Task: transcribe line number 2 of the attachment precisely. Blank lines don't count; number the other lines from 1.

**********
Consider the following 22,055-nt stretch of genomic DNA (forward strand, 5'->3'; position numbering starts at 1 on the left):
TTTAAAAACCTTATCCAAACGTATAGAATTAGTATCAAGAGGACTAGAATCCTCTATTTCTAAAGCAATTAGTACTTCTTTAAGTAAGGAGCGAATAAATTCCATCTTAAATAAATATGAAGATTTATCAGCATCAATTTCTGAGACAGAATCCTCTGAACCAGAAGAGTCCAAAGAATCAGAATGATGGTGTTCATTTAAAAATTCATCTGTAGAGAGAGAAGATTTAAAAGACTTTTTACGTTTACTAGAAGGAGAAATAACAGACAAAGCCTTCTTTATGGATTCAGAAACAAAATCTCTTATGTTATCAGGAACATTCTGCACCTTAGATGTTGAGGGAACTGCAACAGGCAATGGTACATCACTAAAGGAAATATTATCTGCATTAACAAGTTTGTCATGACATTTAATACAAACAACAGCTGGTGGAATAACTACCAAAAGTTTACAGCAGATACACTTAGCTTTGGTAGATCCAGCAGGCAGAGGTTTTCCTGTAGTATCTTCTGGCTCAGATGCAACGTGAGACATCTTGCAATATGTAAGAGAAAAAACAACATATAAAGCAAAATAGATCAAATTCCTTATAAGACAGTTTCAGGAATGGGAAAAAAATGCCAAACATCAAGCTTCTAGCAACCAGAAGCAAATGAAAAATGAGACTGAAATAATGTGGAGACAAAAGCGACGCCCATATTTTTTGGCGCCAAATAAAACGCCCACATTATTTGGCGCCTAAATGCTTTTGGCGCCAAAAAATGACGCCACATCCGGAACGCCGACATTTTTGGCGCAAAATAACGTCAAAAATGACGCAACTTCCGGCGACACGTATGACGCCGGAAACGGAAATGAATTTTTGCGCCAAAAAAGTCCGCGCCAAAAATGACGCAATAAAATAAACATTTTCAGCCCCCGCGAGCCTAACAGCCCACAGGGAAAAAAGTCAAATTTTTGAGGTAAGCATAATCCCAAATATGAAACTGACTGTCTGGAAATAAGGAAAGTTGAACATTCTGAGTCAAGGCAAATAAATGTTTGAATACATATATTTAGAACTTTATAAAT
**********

TTTAAAAACCTTATCCAAACGTATAGAATTAGTATCAAGAGGACTAGAATCCTCTATTTCTAAAGCAATTAGTACTTCTTTAAGTAAGGAGCGAATAAATTCCATCTTAAATAAATATGAAGATTTATCAGCATCAATTTCTGAGACAGAATCCTCTGAACCAGAAGAGTCCAAAGAATCAGAATGATGGTGTTCATTTAAAAATTCATCTGTAGAGAGAGAAGATTTAAAAGACTTTTTACGTTTACTAGAAGGAGAAATAACAGACAAAGCCTTCTTTATGGATTCAGAAACAAAATCTCTTATGTTATCAGGAACATTCTGCACCTTAGATGTTGAGGGAACTGCAACAGGCAATGGTACATCACTAAAGGAAATATTATCTGCATTAACAAGTTTGTCATGACATTTAATACAAACAACAGCTGGTGGAATAACTACCAAAAGTTTACAGCAGATACACTTAGCTTTGGTAGATCCAGCAGGCAGAGGTTTTCCTGTAGTATCTTCTGGCTCAGATGCAACGTGAGACATCTTGCAATATGTAAGAGAAAAAACAACATATAAAGCAAAATAGATCAAATTCCTTATAAGACAGTTTCAGGAATGGGAAAAAAATGCCAAACATCAAGCTTCTAGCAACCAGAAGCAAATGAAAAATGAGACTGAAATAATGTGGAGACAAAAGCGACGCCCATATTTTTTGGCGCCAAATAAAACGCCCACATTATTTGGCGCCTAAATGCTTTTGGCGCCAAAAAATGACGCCACATCCGGAACGCCGACATTTTTGGCGCAAAATAACGTCAAAAATGACGCAACTTCCGGCGACACGTATGACGCCGGAAACGGAAATGAATTTTTGCGCCAAAAAAGTCCGCGCCAAAAATGACGCAATAAAATAAACATTTTCAGCCCCCGCGAGCCTAACAGCCCACAGGGAAAAAAGTCAAATTTTTGAGGTAAGCATAATCCCAAATATGAAACTGACTGTCTGGAAATAAGGAAAGTTGAACATTCTGAGTCAAGGCAAATAAATGTTTGAATACATATATTTAGAACTTTATAAAT